Strategic plan funds extend impact of open educational resources

The use of open educational resources (OER) has expanded significantly across the university in the last five years, but the need remains for program- and course-specific options. University Library dean Hilary Seo and staff used a $300,000 initial strategic plan award to add to Iowa State's free and affordable instruction materials.

Need OER help?

Instructors interested in using or learning more about open educational resources can contact Abbey Elder.

OER range from textbooks to lesson plans and videos. They are openly licensed, allowing instructors to adapt and edit them to their course needs. At Iowa State, the use of OER has saved students $2.5 million since 2018. 

Last spring, the library team issued two calls for strategic plan fund proposals, one to fund projects developing infrastructure to support the use of affordable course materials ($75,000), a second for course content ($225,000). The team awarded funds to four infrastructure projects and four content projects. Open access and scholarly communication librarian Abbey Elder said the content projects focus on undergraduate high-enrollment courses and courses in subject areas where OER options are minimal.

"We have seen a huge increase in awareness, interest and use of OER on and off campus," Elder said. "More faculty are coming to me to talk about OER in disciplines I wasn't necessarily thinking about. Apparel design and architecture are fields where the need is there for more niche and high-level OER because that is where there aren't as many commercial books available to meet the demand."

Elder said more than 40 instructors currently use OER in their courses to eliminate or reduce the cost of materials for students. OER remain essential in the immediate access program to keep course materials costs low for all students and eliminate barriers of access to course materials. 

Here is an update on a couple of the grant projects underway:

Content projects

A group from the Graduate College, with partners in the library and the Office of Research Ethics, is building a modular research handbook covering key areas of the research process for students. The handbook designers are constructing chapters on the research process and, in some cases, modifying other OER material to their needs. Elder said the proposal may seem basic -- it is one handbook -- but its impact could be significant at ISU and other institutions across the nation.

"It can be adapted for high-level undergraduate courses and graduate courses," she said. "Because it's modular, it's beneficial to so many disciplines, and that makes it very useful."

Elder said the project fills a gap between Library 160, a freshman introduction to college-level research, and more intensive research in upper level and graduate courses.

"It helps them build on the baseline of how to do research, to how to do research in a particular field without having to rely on someone else to show them," she said.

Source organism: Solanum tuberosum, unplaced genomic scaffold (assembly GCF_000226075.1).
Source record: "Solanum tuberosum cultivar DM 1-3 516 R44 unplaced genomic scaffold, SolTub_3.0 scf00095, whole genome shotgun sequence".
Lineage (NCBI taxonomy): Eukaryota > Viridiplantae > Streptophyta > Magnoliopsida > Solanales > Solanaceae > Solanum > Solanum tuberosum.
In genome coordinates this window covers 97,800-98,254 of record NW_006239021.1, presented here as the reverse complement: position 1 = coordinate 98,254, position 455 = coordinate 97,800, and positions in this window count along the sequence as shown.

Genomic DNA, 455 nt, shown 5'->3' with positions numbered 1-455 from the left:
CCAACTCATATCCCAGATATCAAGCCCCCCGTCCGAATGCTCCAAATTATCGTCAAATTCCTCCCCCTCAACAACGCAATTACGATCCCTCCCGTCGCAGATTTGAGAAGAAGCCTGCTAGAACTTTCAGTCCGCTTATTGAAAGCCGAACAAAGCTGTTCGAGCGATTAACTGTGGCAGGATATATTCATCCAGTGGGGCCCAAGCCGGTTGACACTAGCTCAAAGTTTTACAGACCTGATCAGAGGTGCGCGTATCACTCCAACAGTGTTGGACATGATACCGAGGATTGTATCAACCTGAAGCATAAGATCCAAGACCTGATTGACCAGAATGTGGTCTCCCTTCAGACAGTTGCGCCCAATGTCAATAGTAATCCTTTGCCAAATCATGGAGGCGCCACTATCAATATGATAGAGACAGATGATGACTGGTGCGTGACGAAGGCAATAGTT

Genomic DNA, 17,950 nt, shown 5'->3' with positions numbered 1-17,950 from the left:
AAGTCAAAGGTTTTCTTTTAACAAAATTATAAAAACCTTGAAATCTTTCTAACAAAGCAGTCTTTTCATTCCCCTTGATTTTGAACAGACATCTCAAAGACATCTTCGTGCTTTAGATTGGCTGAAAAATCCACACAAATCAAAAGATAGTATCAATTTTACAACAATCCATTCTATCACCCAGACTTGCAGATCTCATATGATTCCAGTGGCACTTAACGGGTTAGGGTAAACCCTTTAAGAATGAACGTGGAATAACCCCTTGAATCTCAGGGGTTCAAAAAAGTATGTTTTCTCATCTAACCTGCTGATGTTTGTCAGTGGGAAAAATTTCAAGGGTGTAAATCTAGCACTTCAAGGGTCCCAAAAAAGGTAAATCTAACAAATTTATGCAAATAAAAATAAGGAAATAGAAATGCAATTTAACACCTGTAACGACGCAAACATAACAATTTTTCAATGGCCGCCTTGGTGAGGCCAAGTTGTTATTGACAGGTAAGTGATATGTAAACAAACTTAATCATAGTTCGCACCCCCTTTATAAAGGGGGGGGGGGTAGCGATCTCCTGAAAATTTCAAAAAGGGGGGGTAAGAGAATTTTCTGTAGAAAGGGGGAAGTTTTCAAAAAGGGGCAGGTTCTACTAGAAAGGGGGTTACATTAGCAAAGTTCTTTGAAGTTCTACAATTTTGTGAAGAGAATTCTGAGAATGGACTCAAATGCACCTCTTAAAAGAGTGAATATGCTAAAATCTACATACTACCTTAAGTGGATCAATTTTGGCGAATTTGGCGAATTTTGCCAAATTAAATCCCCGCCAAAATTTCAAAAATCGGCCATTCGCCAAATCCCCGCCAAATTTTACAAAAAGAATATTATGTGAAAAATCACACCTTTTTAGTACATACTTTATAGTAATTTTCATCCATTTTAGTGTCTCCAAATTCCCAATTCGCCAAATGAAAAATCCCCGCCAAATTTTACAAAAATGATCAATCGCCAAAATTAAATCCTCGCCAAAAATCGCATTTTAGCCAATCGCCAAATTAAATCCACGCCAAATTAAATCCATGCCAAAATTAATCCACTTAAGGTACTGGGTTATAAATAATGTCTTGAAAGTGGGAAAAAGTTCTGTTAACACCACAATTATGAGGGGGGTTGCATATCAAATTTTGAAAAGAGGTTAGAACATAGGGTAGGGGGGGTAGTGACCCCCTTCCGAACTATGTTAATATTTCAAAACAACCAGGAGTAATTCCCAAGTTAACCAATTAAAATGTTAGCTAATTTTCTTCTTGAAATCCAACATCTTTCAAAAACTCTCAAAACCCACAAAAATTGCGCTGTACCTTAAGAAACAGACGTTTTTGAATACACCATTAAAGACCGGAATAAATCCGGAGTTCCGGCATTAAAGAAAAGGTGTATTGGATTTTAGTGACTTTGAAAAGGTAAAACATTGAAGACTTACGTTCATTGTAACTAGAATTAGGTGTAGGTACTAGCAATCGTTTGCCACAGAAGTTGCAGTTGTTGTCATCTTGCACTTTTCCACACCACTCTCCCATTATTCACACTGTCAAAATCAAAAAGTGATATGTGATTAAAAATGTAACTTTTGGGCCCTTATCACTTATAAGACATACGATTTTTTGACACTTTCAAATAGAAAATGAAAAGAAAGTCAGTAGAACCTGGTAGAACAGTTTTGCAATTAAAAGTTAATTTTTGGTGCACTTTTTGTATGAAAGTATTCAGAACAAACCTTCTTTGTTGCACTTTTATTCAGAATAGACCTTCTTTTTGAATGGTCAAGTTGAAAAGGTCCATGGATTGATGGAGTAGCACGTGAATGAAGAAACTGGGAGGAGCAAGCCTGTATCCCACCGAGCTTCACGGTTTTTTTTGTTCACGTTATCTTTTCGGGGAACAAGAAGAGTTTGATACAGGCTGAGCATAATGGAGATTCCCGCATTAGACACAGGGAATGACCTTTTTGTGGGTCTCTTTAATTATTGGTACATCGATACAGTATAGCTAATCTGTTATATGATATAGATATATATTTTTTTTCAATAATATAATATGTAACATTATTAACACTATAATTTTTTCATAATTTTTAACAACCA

Faculty will be able to use the handbook as a guide in courses or with student research assistants, eliminating the need to cover research basics so faculty can delve into more in-depth topics.

Another project focuses on developing OER across courses in the agronomy core sequence, which would nearly eliminate materials costs for the degree program. Elder said it started as an idea for a few agronomy courses and spread as more instructors learned about its development.

"It's an incredibly high-impact project that may inform others across campus," she said.

Infrastructure projects

A team with members from the library, information technology services, financial aid, admissions, institutional research and the ISU Book Store currently is testing a data dashboard of course material costs across Iowa State. The intent is to share information with students that helps them anticipate the costs of their degree. The dashboard will provide the percentage of zero- and low-cost textbooks across the university and allow students to get a rough estimate of course materials costs within a specific course or program. Information is from the past year -- not the current semester.

"We have conversations about how we can be more transparent about the costs of textbooks at Iowa State," Elder said. "The university does a great job helping students search for and find their current textbook information, but highlighting the courses that have low- or no-cost textbooks is a good way to show students and parents how Iowa State faculty are working hard to keep costs down."

The bigger picture for affordable course materials

OER is just one part of the library's effort to keep course materials affordable. 

"OER is one of the areas in our three-pronged approach to keep materials costs low for students, along with course reserves and support of expert librarians," said University Library communications manager Melea Licht. "Librarians help instructors identify free and low-cost resources and help connect students with those resources via library and course guides."

The library secures copyright permissions and pays costs for course reserves -- print and electronic -- when possible to provide free materials to students.

Since 2018, the library and other sponsors support the Miller Open Education Mini-Grant program to assist faculty who develop innovative classroom resources. The program awarded $31,000 in mini-grants to projects in 2023; April 15 is the deadline to submit 2024 proposals.